DBSP's pending motion to dismiss asserts that RFC's claims under the DBSP Contract are time-barred, which implicates specific contract language that is properly before the Court. Under Section 2.04 of the DBSP contract, one of the representations and warranties DBSP made created a "continuing obligation" for DBSP "to notify RFC of any breach of its contractual representations and warranties for mortgage loans which might adversely affect RFC's interest in the mortgage loans." (Id. ¶ 20.) In relevant part, Section 2.04 reads:

It is understood and agreed that the representations and warranties set forth in this Section 2.04 and Section 4 of the Reference Agreement shall survive the sale of the Mortgage Loans and shall inure to the benefit of the Owner, notwithstanding any restrictive or qualified endorsement or assignment. Upon discovery by either the Company or the Owner of a breach of any of the representations and warranties in this Section 2.04 or Section 4 of the Reference Agreement which materially and adversely affects the interest of the owner in the related Mortgage Loan, the party discovering such breach shall give prompt written notice to the other.

(Id. ¶ 17, Ex. F, DBSP Contract § 2.04.)

III. DISCUSSION

A. Motion to Dismiss Standard Because DBSP brings its motion to dismiss under Rule 12(b)(6) of the Federal Rules of Civil Procedure, the Court must assume that the facts alleged in the Second Amended Complaint are true and construe all reasonable inferences from those facts in the light most favorable to RFC. Morton v. Becker, 793 F.2d 185, 187 (8th Cir. 1986). However, the Court need not accept as true wholly conclusory allegations, see Hanten v. Sch. Dist. of Riverview Gardens, 183 F.3d 799, 805 (8th Cir. 1999), or legal conclusions RFC draws from the facts pled, Westcott v. City of Omaha, 901 F.2d 1486, 1488 (8th Cir. 1990). In addition, the Court ordinarily does not consider matters outside the pleadings on a motion to dismiss. See Fed. R. Civ. P. 12(d). The Court may, however, consider exhibits attached to the relevant pleading and documents that are necessarily embraced by that pleading, Mattes v. ABC Plastics, Inc., 323 F.3d 695, 697 n.4 (8th Cir. 2003), and may also consider public records, Levy v. Ohl, 477 F.3d 988, 991 (8th Cir. 2007).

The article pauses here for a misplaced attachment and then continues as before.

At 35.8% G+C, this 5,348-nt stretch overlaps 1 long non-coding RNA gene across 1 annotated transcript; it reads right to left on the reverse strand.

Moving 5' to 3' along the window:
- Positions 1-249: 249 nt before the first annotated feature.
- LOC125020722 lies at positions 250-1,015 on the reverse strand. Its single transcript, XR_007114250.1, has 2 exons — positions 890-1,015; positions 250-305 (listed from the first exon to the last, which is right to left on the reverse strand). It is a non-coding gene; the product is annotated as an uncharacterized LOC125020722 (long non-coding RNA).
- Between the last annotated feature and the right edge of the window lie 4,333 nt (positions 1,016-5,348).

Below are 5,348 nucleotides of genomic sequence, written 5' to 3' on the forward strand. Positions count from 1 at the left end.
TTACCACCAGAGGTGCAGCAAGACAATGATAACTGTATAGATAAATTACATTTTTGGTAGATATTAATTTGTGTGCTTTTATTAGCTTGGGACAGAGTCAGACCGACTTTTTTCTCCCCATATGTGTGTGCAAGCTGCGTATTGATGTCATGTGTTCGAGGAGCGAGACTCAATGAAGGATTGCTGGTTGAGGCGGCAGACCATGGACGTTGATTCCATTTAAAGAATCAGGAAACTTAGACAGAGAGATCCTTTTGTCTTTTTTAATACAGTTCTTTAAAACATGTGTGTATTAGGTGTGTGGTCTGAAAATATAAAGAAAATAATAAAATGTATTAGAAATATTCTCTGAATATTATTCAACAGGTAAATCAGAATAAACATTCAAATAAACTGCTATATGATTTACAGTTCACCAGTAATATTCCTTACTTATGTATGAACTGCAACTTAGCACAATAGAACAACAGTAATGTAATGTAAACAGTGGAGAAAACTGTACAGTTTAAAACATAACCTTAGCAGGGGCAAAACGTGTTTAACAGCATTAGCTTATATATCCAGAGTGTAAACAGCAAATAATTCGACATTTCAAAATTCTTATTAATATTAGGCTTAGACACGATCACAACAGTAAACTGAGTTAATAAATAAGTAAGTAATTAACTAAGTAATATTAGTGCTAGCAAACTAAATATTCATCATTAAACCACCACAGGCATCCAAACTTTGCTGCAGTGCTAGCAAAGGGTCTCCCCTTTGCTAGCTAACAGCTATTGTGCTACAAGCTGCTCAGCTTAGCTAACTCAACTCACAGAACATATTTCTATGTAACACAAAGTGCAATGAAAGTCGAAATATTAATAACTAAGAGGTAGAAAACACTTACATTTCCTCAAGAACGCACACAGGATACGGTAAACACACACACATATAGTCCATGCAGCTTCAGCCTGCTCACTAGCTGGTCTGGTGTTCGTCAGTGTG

Under Rule 8(a)(2) of the Federal Rules of Civil Procedure, a complaint "must contain . . . a short and plain statement of the claim showing that the pleader is entitled to relief." The U.S. Supreme Court, in Ashcroft v. Iqbal, 556 U.S. 662 (2009), and Bell Atlantic Corp. v. Twombly, 550 U.S. 544 (2007), clarified that this Rule does not require that a complaint contain "detailed factual allegations," but it does require that it contain facts with enough specificity "to raise a right to relief above the speculative level." Twombly, 550 U.S. at 555. In other words, this standard "calls for enough fact[s] to raise a reasonable expectation that discovery will reveal evidence of [the claim]." Id. at 556. "Threadbare recitals of the elements of a cause of action, supported by mere conclusory statements do not suffice." Iqbal, 556 U.S. at 678 (citing Twombly, 550 U.S. at 555). Thus, to survive a motion to dismiss, a complaint must contain "enough facts to state a claim to relief that is plausible on its face." Twombly, 550 U.S. at 570.